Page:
Reply on behalf of the Respondents:-
12. The arguments of the learned counsel for the petitioner were countered by Mr. P.P. Malhotra, learned Additional Solicitor General appearing for the respondents. He firstly drew our attention to the fact that in Antulay’s case, as recorded in paragraph 19 of that judgment, the petitioner was being prosecuted under Section 7(1) of the Criminal Law Amendment Act 1952, and Section 7(1) of the said Act specifically mandated that offences in such cases shall be tried by a Special Judge only.
13. Mr. Malhotra submitted that when the statute made such a specific provision, the prosecution could not be withdrawn from the specified court and transferred even to the High Court. It was in this context that Shri A.R. Antulay had suffered a prejudice in as much as his right of appeal to the High Court would get affected. In the present
case, there was no such specific provision that the offence shall be tried by a Magistrate only. In support of his submissions Mr. Malhotra drew our attention to a specific judgment of this Court in Ranvir Yadav v. State of Bihar reported in 1995 (4) SCC 392 where the legal proposition as stated in A.R. Antulay (supra) came to be explained in paragraph 14 thereof. In Ranvir Yadav (supra) this Court was concerned with the administrative power of the High Court to transfer cases. While upholding the order of transfer, this is what this Court observed in paragraph 14 thereof:- “14. Coming now to A.R. Antulay case we find that the principles of law laid down in the majority judgment, to which Mr. Jethmalani drew our attention have no manner of application herein. There questions arose as to whether (i) the High Court could transfer a case triable according to Criminal Law Amendment Act, 1952 (“1952 Act” for short) by a Special Court constituted thereunder to another court, which was not a Special Court and (ii) the earlier order of the Supreme Court transferring the case pending before the Special Court to the High Court was valid and proper. In answering both the questions in the negative the learned Judges, expressing the majority view, observed that (i) Section 7(1) of the 1952 Act created a condition which was sine qua non for the trial of offences under Section 6(1) of the said Act. The condition was that notwithstanding anything contained in the Code of Criminal Procedure or any other law the said offence shall be triable by Special Judges only. By express terms therefore it took away the right of transfer of cases contained in the Code to any other court which was not a Special Court and this was notwithstanding anything contained in Sections 406 and 407 of the Code and (ii) the earlier order of the Supreme Court transferring the case to the High Court was not authorised by law, namely, Section 7(1) of the 1952 Act and the Supreme Court, by its direction, could not confer jurisdiction on the High Court of Bombay to try any case for which it did not possess such jurisdiction under the scheme of the 1952 Act. As in the present case the 5th Court was competent under the Code to conduct the sessions trial, the order of transfer conferring jurisdiction on that court and the trial that followed cannot be said to be bad in law.” (emphasis supplied)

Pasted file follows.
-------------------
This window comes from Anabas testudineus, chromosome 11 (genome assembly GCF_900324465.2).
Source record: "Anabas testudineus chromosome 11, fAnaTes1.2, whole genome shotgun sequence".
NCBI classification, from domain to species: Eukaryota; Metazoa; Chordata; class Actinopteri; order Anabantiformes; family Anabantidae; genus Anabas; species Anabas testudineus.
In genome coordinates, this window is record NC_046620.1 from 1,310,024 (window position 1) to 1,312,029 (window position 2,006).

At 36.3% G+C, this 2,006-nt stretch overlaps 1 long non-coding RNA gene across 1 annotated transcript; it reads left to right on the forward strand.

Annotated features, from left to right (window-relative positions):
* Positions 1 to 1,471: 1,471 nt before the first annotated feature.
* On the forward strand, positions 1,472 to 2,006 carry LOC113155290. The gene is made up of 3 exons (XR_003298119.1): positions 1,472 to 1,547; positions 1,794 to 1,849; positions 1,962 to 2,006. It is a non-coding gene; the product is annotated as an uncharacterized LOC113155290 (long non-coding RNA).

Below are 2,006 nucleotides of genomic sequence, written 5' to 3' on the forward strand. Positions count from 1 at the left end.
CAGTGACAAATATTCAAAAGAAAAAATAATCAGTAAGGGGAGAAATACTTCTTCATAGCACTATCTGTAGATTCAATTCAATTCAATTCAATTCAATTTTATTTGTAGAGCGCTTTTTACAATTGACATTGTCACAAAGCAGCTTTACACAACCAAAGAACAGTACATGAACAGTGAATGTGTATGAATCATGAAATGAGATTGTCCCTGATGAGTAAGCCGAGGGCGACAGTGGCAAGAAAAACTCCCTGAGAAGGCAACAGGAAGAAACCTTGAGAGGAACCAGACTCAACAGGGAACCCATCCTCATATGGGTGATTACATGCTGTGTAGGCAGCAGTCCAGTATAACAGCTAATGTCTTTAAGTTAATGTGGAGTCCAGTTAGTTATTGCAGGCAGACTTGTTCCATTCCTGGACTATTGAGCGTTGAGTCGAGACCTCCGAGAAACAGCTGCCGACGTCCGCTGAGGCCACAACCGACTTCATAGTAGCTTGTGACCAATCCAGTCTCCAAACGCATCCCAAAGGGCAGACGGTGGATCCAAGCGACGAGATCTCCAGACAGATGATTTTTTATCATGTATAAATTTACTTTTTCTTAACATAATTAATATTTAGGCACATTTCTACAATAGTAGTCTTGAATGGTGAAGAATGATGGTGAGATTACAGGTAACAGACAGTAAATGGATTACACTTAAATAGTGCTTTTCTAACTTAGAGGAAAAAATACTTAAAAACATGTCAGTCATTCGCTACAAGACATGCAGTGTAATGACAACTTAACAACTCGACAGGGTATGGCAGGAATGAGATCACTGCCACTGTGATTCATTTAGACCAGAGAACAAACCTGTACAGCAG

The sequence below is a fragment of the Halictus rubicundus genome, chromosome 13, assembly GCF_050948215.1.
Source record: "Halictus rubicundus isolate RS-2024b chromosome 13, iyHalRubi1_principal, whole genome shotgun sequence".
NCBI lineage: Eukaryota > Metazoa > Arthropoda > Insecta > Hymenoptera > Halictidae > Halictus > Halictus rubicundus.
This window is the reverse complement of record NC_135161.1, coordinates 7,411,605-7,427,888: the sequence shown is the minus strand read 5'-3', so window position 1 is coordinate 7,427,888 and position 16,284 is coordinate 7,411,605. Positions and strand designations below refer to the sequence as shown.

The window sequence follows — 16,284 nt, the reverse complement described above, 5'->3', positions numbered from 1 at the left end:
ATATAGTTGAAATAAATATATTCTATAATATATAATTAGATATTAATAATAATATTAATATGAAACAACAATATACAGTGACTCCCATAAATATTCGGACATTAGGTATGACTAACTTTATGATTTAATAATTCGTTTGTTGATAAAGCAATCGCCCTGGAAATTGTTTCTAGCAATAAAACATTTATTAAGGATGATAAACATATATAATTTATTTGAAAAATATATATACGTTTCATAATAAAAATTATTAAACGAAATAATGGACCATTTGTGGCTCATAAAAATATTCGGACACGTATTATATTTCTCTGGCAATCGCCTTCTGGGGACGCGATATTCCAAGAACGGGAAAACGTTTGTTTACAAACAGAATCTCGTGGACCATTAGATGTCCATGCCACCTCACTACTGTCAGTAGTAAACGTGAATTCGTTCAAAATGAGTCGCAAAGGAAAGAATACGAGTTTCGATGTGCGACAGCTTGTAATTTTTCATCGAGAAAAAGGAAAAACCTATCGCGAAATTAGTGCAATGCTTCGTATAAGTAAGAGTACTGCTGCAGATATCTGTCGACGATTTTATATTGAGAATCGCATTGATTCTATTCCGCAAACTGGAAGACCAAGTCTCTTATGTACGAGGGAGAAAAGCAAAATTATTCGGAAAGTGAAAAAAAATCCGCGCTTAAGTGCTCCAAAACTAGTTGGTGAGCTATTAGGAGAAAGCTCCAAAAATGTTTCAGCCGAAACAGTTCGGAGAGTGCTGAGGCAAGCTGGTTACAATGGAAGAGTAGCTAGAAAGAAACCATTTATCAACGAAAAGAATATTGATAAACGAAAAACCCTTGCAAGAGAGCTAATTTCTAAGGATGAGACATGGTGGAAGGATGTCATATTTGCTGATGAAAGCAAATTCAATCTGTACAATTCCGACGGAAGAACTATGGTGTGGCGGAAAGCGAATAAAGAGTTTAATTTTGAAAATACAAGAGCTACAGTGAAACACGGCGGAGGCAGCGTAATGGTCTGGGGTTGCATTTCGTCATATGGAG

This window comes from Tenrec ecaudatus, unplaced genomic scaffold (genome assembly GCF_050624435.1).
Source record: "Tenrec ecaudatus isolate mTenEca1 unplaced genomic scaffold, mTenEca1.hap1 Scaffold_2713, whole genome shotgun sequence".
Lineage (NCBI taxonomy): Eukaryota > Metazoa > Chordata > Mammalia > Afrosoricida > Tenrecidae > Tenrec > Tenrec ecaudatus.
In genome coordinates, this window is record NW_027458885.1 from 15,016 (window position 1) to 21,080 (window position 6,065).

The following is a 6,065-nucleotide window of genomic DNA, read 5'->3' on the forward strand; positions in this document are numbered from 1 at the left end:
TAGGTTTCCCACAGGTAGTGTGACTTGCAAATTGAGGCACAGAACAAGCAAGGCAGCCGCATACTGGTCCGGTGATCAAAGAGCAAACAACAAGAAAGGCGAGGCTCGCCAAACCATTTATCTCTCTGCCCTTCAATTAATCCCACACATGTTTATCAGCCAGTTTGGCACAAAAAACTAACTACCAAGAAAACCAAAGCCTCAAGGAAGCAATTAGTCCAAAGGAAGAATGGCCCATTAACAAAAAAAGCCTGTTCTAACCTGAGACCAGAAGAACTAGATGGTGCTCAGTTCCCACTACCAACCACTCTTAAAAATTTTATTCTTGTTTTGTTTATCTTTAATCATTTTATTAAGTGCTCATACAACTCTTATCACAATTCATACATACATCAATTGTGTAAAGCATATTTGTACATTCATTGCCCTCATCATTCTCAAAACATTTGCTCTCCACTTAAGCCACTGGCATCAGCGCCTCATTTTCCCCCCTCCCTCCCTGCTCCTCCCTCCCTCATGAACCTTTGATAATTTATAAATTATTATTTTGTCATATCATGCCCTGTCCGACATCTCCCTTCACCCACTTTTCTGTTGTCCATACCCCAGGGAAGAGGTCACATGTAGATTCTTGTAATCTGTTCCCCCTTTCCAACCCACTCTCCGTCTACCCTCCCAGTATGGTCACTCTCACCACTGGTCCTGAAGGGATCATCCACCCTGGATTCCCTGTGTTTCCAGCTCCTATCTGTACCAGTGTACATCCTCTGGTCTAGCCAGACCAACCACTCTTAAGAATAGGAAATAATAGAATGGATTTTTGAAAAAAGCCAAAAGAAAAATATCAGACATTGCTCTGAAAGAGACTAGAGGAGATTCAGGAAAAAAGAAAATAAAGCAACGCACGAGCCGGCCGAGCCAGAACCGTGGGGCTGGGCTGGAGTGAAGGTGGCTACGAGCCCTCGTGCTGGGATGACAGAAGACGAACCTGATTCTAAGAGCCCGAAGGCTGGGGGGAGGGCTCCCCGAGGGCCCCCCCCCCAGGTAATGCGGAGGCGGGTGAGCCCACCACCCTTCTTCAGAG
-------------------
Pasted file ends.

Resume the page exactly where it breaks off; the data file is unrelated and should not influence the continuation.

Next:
14. One of the submissions for the petitioners was that since the offences under Section 56(1) are punishable with imprisonment for a term which may extend to seven years only, they are triable by Magistrates of the First Class only. Mr. Malhotra, pointed out that it would be so if the offences are cognizable as per the second entry of Part-II of First Schedule to Cr.P.C. In the present case, the offences were non-cognizable under Section 56 of FERA, and the petitioners were being prosecuted thereunder. Section 62 of the FERA had made the offences punishable under Section 56 as non-cognizable ones. Section 62 of FERA reads as follows:- “62. Certain offences to be non-cognizable- Subject to the provisions of section 45 and notwithstanding anything contained in the [Code of Criminal Procedure, 1973 (2 of 1974], an offence punishable under section 56 shall be deemed to be non-cognizable within the meaning of that Code.”
Consideration of rival submissions